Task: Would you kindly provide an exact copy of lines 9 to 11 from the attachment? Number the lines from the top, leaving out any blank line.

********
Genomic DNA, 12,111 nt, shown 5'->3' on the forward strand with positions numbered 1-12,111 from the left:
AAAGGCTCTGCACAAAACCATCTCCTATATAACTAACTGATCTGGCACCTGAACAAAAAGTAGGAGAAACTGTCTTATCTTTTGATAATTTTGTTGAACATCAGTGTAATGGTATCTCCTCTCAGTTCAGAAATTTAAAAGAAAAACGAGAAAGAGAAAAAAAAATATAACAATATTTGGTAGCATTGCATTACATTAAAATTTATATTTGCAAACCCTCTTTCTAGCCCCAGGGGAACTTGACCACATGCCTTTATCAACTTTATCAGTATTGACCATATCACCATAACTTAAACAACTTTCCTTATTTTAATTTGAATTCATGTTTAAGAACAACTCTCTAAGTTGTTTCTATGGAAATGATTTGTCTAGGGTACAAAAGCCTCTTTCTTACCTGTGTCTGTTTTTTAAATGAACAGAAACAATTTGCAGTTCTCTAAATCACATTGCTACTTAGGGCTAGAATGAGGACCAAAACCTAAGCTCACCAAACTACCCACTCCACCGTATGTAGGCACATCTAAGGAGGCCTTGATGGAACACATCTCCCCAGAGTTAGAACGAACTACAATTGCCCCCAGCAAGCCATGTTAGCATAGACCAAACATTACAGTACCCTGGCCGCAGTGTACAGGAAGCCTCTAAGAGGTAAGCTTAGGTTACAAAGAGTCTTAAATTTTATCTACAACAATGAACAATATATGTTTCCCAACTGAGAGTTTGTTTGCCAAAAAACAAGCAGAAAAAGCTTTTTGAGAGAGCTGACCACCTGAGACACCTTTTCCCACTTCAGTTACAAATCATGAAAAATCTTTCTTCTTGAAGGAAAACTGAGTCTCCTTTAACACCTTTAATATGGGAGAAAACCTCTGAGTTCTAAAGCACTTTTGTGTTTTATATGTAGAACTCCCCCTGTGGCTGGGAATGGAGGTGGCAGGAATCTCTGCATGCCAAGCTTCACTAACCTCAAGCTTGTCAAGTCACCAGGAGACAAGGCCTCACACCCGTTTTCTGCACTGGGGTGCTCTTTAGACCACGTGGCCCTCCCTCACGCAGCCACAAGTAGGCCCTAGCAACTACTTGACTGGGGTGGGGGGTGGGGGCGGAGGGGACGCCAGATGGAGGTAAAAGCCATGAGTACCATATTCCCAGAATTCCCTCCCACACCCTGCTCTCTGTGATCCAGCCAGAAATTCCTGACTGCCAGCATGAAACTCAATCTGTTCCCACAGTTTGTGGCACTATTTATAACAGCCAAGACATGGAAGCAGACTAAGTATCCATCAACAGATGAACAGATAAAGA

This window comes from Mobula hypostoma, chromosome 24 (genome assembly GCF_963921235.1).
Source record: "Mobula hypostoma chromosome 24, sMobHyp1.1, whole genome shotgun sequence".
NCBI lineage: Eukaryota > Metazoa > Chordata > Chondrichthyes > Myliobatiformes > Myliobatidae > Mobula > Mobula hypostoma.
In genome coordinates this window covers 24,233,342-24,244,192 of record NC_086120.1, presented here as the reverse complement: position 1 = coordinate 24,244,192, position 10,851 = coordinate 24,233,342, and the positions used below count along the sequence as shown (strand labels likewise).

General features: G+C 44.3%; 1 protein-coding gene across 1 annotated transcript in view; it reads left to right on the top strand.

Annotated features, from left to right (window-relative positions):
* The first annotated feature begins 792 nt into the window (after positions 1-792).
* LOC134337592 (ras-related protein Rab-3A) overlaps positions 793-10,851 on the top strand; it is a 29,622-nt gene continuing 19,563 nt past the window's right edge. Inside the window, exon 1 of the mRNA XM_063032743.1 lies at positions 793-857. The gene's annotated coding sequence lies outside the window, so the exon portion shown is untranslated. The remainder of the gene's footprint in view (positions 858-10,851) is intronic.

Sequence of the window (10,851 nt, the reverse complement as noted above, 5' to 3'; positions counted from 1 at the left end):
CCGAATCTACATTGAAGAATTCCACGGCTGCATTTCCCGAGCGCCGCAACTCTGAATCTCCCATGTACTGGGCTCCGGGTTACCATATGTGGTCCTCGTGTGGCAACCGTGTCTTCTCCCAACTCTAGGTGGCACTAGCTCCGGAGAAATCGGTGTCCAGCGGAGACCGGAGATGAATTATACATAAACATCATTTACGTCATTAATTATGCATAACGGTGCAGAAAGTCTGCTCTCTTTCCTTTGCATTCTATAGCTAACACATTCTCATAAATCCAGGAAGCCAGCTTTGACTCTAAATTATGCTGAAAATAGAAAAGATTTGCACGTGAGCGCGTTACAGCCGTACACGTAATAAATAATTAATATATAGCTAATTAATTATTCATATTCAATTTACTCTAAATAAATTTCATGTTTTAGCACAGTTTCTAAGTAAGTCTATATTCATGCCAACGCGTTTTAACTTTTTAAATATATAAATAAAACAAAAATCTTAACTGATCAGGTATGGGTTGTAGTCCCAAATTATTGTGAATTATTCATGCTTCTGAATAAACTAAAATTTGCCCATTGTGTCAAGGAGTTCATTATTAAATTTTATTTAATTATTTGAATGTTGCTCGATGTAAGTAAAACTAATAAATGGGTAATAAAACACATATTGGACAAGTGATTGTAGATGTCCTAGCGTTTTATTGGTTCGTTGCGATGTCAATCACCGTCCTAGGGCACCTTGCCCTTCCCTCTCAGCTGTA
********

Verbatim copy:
* The first annotated feature begins 792 nt into the window (after positions 1-792).
* LOC134337592 (ras-related protein Rab-3A) overlaps positions 793-10,851 on the top strand; it is a 29,622-nt gene continuing 19,563 nt past the window's right edge. Inside the window, exon 1 of the mRNA XM_063032743.1 lies at positions 793-857. The gene's annotated coding sequence lies outside the window, so the exon portion shown is untranslated. The remainder of the gene's footprint in view (positions 858-10,851) is intronic.

Sequence of the window (10,851 nt, the reverse complement as noted above, 5' to 3'; positions counted from 1 at the left end):